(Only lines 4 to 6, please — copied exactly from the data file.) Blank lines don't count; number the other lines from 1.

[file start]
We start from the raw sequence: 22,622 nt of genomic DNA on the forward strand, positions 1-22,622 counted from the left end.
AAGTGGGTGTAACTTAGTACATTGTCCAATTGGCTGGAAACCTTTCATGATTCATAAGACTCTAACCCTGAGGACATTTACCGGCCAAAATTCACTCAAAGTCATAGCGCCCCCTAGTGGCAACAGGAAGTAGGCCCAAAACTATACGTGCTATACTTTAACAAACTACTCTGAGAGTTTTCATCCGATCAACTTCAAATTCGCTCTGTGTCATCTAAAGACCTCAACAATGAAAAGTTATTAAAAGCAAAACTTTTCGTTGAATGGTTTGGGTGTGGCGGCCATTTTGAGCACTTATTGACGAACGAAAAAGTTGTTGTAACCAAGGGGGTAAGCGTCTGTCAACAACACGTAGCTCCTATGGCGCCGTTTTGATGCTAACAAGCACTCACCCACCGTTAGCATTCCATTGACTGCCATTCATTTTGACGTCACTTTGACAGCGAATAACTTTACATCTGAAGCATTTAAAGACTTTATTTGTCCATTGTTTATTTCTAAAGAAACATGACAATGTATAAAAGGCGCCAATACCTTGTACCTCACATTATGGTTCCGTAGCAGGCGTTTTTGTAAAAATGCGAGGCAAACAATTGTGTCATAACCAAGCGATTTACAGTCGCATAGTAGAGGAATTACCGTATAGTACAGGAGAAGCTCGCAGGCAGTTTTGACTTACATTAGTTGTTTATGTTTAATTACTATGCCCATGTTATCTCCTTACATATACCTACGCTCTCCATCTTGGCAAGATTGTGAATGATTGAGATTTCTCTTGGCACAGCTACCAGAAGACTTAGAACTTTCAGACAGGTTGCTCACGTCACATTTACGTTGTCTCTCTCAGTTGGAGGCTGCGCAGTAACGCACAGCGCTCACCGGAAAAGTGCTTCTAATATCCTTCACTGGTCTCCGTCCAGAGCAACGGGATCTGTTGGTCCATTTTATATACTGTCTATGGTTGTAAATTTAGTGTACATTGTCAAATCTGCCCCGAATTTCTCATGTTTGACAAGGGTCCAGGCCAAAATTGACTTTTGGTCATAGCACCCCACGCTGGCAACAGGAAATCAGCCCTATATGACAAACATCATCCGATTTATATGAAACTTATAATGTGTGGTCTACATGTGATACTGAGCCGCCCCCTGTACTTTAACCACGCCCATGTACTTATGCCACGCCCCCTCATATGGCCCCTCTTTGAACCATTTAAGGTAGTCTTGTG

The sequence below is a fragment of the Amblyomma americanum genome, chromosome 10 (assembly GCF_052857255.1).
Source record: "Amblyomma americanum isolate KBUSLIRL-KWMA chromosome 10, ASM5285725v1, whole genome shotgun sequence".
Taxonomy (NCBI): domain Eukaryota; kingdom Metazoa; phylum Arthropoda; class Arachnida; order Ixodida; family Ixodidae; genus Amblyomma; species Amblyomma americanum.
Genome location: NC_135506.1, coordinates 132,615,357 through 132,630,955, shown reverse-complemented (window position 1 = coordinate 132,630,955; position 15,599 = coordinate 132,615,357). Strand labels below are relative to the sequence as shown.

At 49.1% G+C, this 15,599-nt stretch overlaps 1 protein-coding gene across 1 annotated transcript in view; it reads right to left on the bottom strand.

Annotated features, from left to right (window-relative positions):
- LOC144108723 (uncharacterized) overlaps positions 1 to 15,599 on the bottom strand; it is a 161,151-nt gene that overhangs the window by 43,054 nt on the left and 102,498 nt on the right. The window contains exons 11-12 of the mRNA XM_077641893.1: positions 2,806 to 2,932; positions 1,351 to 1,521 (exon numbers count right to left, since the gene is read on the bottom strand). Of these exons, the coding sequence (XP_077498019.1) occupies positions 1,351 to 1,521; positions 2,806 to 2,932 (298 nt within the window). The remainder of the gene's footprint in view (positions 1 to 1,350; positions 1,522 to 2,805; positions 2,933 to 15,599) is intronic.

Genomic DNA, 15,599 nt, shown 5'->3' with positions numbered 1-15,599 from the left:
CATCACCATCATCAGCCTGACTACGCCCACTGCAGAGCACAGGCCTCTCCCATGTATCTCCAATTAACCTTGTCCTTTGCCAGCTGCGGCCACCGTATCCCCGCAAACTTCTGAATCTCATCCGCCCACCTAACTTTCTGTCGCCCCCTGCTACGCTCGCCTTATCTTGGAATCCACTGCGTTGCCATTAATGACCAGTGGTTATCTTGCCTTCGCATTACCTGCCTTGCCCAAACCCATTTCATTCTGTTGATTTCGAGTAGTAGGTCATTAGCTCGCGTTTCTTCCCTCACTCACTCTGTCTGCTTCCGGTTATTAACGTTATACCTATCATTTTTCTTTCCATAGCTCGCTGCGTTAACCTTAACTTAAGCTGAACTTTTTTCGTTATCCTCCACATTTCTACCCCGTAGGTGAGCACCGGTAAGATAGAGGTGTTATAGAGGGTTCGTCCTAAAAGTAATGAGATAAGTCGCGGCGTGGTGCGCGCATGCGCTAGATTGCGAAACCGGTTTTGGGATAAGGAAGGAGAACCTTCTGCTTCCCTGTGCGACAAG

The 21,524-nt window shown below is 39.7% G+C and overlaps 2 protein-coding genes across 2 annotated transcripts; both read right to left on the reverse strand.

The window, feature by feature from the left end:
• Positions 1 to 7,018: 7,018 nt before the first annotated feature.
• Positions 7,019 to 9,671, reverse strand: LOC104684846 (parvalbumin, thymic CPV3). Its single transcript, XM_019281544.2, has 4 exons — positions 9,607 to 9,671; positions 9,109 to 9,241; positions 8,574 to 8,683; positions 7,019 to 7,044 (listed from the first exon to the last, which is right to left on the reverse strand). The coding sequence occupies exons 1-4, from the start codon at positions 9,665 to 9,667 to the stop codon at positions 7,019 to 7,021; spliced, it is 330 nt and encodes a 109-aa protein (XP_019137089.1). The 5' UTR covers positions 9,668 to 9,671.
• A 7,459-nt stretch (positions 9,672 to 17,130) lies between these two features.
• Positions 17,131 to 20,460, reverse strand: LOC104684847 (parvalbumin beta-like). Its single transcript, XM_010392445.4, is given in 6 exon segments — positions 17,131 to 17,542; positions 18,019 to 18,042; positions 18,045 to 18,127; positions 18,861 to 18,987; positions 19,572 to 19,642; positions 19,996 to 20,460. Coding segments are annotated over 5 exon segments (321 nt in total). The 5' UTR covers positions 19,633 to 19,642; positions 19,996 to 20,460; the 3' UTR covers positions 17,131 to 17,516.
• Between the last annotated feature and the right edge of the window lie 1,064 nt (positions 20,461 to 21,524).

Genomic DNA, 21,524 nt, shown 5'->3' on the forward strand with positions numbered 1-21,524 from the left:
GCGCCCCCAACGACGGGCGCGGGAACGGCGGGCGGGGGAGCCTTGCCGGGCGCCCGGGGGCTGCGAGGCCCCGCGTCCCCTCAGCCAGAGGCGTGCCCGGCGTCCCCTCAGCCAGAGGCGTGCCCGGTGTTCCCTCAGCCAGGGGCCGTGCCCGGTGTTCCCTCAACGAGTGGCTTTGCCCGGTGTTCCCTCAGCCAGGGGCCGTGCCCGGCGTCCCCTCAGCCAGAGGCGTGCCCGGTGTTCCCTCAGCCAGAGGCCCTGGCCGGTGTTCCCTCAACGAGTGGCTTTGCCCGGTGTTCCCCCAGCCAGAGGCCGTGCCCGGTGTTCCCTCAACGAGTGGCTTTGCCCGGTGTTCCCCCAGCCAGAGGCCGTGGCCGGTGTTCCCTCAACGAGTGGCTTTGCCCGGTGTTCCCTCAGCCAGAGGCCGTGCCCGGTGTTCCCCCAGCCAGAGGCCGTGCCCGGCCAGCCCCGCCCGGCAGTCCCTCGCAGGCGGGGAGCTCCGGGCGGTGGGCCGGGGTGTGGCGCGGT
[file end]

Source record: "Amblyomma americanum isolate KBUSLIRL-KWMA chromosome 10, ASM5285725v1, whole genome shotgun sequence".
Taxonomy (NCBI): domain Eukaryota; kingdom Metazoa; phylum Arthropoda; class Arachnida; order Ixodida; family Ixodidae; genus Amblyomma; species Amblyomma americanum.
Genome location: NC_135506.1, coordinates 132,615,357 through 132,630,955, shown reverse-complemented (window position 1 = coordinate 132,630,955; position 15,599 = coordinate 132,615,357). Strand labels below are relative to the sequence as shown.